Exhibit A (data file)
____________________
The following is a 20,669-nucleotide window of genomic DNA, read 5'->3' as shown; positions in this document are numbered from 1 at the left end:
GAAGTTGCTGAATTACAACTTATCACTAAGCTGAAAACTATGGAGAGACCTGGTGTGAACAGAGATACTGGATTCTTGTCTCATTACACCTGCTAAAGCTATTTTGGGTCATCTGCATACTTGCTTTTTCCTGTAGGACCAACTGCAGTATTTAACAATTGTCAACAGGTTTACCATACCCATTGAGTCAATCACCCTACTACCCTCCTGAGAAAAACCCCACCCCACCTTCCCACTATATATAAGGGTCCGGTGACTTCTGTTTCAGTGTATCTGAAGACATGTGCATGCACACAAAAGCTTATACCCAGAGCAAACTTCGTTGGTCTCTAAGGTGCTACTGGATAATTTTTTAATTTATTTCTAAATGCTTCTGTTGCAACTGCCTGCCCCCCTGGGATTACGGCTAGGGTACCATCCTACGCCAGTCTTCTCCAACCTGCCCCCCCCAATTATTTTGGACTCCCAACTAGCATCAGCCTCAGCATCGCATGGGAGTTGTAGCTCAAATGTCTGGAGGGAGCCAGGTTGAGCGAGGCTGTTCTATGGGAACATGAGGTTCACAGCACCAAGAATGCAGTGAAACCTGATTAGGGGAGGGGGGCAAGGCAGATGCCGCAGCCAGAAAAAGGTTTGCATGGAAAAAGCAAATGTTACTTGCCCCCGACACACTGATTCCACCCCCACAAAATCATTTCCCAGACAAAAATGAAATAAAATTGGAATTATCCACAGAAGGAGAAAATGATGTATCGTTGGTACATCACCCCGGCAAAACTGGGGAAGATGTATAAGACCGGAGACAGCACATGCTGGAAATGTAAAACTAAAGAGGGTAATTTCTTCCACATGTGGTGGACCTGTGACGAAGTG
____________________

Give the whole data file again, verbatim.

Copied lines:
The following is a 20,669-nucleotide window of genomic DNA, read 5'->3' as shown; positions in this document are numbered from 1 at the left end:
GAAGTTGCTGAATTACAACTTATCACTAAGCTGAAAACTATGGAGAGACCTGGTGTGAACAGAGATACTGGATTCTTGTCTCATTACACCTGCTAAAGCTATTTTGGGTCATCTGCATACTTGCTTTTTCCTGTAGGACCAACTGCAGTATTTAACAATTGTCAACAGGTTTACCATACCCATTGAGTCAATCACCCTACTACCCTCCTGAGAAAAACCCCACCCCACCTTCCCACTATATATAAGGGTCCGGTGACTTCTGTTTCAGTGTATCTGAAGACATGTGCATGCACACAAAAGCTTATACCCAGAGCAAACTTCGTTGGTCTCTAAGGTGCTACTGGATAATTTTTTAATTTATTTCTAAATGCTTCTGTTGCAACTGCCTGCCCCCCTGGGATTACGGCTAGGGTACCATCCTACGCCAGTCTTCTCCAACCTGCCCCCCCCAATTATTTTGGACTCCCAACTAGCATCAGCCTCAGCATCGCATGGGAGTTGTAGCTCAAATGTCTGGAGGGAGCCAGGTTGAGCGAGGCTGTTCTATGGGAACATGAGGTTCACAGCACCAAGAATGCAGTGAAACCTGATTAGGGGAGGGGGGCAAGGCAGATGCCGCAGCCAGAAAAAGGTTTGCATGGAAAAAGCAAATGTTACTTGCCCCCGACACACTGATTCCACCCCCACAAAATCATTTCCCAGACAAAAATGAAATAAAATTGGAATTATCCACAGAAGGAGAAAATGATGTATCGTTGGTACATCACCCCGGCAAAACTGGGGAAGATGTATAAGACCGGAGACAGCACATGCTGGAAATGTAAAACTAAAGAGGGTAATTTCTTCCACATGTGGTGGACCTGTGACGAAGTG